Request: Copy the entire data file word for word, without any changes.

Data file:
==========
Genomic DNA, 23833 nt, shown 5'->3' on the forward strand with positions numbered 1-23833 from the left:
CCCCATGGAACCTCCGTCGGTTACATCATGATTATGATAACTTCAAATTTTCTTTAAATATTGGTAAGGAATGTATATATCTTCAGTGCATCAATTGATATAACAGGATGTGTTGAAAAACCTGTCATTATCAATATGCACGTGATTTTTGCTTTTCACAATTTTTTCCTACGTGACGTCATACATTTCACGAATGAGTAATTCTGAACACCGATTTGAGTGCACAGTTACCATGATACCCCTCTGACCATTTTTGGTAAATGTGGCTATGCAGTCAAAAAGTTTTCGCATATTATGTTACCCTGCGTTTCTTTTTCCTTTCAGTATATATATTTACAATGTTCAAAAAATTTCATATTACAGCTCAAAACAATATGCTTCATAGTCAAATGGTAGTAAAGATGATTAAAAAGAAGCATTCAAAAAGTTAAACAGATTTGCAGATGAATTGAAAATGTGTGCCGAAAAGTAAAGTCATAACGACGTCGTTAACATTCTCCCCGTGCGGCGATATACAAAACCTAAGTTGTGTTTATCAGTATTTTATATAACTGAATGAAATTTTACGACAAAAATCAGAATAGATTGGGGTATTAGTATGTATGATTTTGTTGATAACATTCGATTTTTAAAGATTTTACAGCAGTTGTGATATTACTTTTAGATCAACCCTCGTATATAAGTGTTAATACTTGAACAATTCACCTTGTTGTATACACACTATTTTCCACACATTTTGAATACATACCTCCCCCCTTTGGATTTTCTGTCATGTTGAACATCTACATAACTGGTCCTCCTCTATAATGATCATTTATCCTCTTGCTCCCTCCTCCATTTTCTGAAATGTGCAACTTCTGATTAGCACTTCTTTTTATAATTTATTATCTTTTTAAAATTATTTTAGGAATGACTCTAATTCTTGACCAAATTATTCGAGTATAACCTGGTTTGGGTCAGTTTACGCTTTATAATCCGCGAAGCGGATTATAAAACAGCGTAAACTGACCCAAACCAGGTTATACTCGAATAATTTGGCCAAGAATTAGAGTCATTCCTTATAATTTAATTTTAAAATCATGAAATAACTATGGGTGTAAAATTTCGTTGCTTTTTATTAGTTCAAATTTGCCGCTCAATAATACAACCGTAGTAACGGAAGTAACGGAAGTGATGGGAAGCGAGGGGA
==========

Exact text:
Genomic DNA, 23833 nt, shown 5'->3' on the forward strand with positions numbered 1-23833 from the left:
CCCCATGGAACCTCCGTCGGTTACATCATGATTATGATAACTTCAAATTTTCTTTAAATATTGGTAAGGAATGTATATATCTTCAGTGCATCAATTGATATAACAGGATGTGTTGAAAAACCTGTCATTATCAATATGCACGTGATTTTTGCTTTTCACAATTTTTTCCTACGTGACGTCATACATTTCACGAATGAGTAATTCTGAACACCGATTTGAGTGCACAGTTACCATGATACCCCTCTGACCATTTTTGGTAAATGTGGCTATGCAGTCAAAAAGTTTTCGCATATTATGTTACCCTGCGTTTCTTTTTCCTTTCAGTATATATATTTACAATGTTCAAAAAATTTCATATTACAGCTCAAAACAATATGCTTCATAGTCAAATGGTAGTAAAGATGATTAAAAAGAAGCATTCAAAAAGTTAAACAGATTTGCAGATGAATTGAAAATGTGTGCCGAAAAGTAAAGTCATAACGACGTCGTTAACATTCTCCCCGTGCGGCGATATACAAAACCTAAGTTGTGTTTATCAGTATTTTATATAACTGAATGAAATTTTACGACAAAAATCAGAATAGATTGGGGTATTAGTATGTATGATTTTGTTGATAACATTCGATTTTTAAAGATTTTACAGCAGTTGTGATATTACTTTTAGATCAACCCTCGTATATAAGTGTTAATACTTGAACAATTCACCTTGTTGTATACACACTATTTTCCACACATTTTGAATACATACCTCCCCCCTTTGGATTTTCTGTCATGTTGAACATCTACATAACTGGTCCTCCTCTATAATGATCATTTATCCTCTTGCTCCCTCCTCCATTTTCTGAAATGTGCAACTTCTGATTAGCACTTCTTTTTATAATTTATTATCTTTTTAAAATTATTTTAGGAATGACTCTAATTCTTGACCAAATTATTCGAGTATAACCTGGTTTGGGTCAGTTTACGCTTTATAATCCGCGAAGCGGATTATAAAACAGCGTAAACTGACCCAAACCAGGTTATACTCGAATAATTTGGCCAAGAATTAGAGTCATTCCTTATAATTTAATTTTAAAATCATGAAATAACTATGGGTGTAAAATTTCGTTGCTTTTTATTAGTTCAAATTTGCCGCTCAATAATACAACCGTAGTAACGGAAGTAACGGAAGTGATGGGAAGCGAGGGGA